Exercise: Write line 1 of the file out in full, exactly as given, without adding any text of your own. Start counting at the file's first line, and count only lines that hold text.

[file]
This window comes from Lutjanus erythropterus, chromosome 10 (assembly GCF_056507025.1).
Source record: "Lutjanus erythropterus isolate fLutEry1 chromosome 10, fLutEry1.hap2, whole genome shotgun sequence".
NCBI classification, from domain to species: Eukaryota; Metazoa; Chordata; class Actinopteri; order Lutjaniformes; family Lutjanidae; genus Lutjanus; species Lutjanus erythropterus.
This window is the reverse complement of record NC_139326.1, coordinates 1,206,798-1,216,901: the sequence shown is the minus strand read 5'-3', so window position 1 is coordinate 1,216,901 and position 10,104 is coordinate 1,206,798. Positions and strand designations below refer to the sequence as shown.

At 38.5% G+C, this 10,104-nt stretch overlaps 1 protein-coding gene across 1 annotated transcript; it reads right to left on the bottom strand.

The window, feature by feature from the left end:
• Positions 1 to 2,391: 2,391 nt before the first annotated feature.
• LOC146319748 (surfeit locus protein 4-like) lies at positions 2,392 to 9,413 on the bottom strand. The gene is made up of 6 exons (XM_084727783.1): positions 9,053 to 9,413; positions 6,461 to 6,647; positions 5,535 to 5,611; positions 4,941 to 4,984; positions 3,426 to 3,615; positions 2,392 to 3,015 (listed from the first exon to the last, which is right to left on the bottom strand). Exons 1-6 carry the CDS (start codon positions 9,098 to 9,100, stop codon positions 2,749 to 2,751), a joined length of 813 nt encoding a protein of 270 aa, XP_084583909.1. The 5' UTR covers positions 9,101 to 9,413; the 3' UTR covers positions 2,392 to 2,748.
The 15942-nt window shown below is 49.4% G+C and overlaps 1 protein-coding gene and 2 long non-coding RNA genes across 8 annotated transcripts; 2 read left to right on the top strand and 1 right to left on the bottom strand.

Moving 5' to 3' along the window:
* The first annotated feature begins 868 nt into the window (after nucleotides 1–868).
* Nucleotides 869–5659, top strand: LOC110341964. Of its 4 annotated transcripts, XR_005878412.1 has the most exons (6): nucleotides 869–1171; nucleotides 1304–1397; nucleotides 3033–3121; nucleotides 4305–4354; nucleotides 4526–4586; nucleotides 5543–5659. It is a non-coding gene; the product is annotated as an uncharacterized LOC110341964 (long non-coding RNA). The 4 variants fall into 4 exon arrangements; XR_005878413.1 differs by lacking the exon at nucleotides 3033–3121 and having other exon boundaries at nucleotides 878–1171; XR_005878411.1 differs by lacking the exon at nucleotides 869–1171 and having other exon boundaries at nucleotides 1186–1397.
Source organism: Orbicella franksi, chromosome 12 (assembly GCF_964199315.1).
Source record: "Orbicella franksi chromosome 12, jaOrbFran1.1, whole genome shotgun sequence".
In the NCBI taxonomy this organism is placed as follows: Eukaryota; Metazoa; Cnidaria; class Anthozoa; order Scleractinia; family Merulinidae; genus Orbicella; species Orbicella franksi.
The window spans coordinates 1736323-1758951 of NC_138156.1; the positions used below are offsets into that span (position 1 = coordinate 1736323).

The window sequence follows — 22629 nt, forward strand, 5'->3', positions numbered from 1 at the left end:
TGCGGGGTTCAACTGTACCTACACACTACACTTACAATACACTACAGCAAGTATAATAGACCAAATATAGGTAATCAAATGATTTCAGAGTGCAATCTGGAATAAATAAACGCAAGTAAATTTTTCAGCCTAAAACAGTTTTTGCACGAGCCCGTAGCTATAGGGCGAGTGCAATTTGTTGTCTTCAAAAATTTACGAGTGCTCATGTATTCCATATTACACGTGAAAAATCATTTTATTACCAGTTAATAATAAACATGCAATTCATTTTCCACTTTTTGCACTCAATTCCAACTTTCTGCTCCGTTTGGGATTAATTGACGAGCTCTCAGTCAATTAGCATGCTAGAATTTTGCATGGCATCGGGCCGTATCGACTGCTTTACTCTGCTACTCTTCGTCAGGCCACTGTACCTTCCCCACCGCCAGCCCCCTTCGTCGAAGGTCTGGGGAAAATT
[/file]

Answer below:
This window comes from Lutjanus erythropterus, chromosome 10 (assembly GCF_056507025.1).